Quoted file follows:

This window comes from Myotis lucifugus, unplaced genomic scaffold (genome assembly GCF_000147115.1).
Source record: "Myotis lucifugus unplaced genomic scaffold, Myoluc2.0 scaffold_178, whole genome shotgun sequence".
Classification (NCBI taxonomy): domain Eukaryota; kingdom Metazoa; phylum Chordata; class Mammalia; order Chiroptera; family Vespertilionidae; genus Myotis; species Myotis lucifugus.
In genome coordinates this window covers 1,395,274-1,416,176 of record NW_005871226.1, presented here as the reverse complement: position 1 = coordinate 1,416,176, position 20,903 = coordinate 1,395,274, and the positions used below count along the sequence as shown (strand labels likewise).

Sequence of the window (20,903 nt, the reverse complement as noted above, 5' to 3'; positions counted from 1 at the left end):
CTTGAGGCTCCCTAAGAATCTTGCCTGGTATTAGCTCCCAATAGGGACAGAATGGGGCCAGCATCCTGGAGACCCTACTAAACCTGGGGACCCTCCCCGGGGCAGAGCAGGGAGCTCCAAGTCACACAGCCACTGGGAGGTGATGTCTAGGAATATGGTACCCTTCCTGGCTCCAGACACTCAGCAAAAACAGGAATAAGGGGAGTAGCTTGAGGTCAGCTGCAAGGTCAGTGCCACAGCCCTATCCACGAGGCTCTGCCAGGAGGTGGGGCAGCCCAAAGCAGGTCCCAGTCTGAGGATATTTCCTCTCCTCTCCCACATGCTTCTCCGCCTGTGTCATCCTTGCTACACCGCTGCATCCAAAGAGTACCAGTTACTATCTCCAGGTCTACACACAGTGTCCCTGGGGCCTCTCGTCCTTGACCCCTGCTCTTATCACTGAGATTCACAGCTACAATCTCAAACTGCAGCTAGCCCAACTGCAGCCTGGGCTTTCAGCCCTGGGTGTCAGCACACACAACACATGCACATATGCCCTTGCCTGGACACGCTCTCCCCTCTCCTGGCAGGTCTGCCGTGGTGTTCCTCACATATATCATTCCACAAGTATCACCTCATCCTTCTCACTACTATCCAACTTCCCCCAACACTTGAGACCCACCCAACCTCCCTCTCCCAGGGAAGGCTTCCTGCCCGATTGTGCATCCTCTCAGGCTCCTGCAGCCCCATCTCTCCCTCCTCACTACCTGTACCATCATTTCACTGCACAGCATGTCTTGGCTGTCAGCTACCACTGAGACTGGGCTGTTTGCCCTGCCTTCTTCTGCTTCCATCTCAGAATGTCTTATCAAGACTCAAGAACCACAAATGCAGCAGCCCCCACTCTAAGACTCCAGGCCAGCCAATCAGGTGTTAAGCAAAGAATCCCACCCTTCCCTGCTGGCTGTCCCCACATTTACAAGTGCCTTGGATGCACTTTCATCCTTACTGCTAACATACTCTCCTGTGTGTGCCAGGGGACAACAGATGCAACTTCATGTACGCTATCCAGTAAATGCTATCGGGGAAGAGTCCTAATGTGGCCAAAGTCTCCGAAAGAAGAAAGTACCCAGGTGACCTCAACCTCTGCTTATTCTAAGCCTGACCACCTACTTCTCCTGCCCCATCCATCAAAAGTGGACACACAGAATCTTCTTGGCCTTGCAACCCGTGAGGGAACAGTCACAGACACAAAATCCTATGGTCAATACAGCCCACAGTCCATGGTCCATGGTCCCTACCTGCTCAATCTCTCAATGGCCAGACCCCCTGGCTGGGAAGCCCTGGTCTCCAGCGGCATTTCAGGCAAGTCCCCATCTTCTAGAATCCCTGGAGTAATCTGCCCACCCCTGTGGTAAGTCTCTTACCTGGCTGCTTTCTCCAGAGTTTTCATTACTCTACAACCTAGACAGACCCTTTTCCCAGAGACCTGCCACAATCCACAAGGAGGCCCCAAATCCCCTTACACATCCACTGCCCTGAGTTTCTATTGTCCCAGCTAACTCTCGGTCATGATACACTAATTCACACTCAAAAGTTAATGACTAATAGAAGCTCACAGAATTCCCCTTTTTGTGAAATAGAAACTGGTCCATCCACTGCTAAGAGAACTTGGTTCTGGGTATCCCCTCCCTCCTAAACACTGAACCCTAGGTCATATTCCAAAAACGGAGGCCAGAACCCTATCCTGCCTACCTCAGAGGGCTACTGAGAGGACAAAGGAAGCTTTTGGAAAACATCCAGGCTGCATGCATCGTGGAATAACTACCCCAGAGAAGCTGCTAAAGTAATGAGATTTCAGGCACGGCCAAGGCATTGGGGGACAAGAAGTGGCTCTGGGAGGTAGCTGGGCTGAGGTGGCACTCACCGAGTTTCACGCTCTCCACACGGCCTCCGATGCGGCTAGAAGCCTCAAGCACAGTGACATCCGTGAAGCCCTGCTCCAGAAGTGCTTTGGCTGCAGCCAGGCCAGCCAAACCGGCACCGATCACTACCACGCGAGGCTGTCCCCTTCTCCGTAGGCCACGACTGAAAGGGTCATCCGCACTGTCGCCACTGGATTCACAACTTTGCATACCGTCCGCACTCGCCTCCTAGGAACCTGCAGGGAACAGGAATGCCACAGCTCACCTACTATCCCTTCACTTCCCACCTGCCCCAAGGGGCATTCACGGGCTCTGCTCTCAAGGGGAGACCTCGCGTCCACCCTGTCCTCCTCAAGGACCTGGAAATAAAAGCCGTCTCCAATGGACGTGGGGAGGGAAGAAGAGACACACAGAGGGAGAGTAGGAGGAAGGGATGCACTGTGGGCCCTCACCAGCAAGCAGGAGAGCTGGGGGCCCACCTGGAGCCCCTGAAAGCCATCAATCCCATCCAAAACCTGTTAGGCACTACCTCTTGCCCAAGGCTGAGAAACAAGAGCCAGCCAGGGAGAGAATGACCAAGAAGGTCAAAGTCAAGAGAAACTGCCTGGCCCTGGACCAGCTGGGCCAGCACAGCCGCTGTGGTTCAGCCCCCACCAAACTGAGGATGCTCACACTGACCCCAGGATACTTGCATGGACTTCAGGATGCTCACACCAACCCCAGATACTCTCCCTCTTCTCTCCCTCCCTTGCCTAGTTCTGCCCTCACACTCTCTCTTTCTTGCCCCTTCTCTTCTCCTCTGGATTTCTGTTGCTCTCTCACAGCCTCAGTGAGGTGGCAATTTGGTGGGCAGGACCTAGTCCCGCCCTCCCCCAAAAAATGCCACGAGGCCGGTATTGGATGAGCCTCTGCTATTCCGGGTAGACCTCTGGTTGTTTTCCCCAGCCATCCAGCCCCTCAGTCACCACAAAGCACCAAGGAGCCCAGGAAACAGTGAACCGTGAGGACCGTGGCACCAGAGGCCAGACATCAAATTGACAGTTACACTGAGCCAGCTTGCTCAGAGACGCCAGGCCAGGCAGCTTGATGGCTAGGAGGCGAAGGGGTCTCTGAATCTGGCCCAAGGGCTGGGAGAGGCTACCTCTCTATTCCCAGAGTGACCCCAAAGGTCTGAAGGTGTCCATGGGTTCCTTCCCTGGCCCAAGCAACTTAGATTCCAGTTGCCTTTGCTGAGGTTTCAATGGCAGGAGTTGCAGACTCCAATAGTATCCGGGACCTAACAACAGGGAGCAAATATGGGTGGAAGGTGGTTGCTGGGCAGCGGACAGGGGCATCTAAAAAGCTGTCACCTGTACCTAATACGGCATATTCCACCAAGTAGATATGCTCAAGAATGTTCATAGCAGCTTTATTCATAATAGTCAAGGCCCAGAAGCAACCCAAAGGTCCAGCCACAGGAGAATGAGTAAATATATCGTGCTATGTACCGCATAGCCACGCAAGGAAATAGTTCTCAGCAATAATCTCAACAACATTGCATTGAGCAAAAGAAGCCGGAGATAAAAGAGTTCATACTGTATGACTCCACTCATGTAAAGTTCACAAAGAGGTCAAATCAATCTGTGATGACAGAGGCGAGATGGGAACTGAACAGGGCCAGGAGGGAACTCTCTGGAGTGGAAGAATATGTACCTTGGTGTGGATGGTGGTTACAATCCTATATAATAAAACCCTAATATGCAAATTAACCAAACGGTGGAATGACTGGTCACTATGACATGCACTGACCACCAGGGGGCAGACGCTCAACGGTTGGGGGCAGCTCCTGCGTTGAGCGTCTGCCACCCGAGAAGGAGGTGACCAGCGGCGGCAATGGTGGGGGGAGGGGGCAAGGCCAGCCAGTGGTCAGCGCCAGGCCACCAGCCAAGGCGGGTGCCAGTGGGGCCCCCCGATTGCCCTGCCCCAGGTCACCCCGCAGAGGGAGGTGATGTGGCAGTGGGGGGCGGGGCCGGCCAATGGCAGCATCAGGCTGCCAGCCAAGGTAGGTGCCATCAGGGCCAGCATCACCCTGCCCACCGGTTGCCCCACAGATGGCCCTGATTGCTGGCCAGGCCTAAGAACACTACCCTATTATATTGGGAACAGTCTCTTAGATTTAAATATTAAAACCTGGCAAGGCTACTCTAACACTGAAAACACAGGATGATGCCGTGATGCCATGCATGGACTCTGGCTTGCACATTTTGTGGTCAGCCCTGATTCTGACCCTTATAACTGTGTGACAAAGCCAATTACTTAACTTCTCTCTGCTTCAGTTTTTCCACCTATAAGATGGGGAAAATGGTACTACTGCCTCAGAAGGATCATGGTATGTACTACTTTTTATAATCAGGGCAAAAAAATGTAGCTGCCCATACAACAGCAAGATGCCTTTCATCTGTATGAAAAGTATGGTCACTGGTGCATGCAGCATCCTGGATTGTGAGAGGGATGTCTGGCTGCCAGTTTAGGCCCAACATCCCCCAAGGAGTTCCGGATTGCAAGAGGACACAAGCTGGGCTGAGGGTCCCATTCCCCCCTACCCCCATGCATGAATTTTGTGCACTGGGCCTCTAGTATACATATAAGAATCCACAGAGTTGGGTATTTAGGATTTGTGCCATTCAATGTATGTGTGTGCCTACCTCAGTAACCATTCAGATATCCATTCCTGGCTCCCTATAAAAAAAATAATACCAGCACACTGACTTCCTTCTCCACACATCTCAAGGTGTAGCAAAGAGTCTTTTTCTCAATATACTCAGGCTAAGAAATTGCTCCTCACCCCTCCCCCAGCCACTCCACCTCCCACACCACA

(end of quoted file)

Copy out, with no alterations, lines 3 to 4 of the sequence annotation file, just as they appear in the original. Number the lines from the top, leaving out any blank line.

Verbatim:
Classification (NCBI taxonomy): domain Eukaryota; kingdom Metazoa; phylum Chordata; class Mammalia; order Chiroptera; family Vespertilionidae; genus Myotis; species Myotis lucifugus.
In genome coordinates this window covers 1,395,274-1,416,176 of record NW_005871226.1, presented here as the reverse complement: position 1 = coordinate 1,416,176, position 20,903 = coordinate 1,395,274, and the positions used below count along the sequence as shown (strand labels likewise).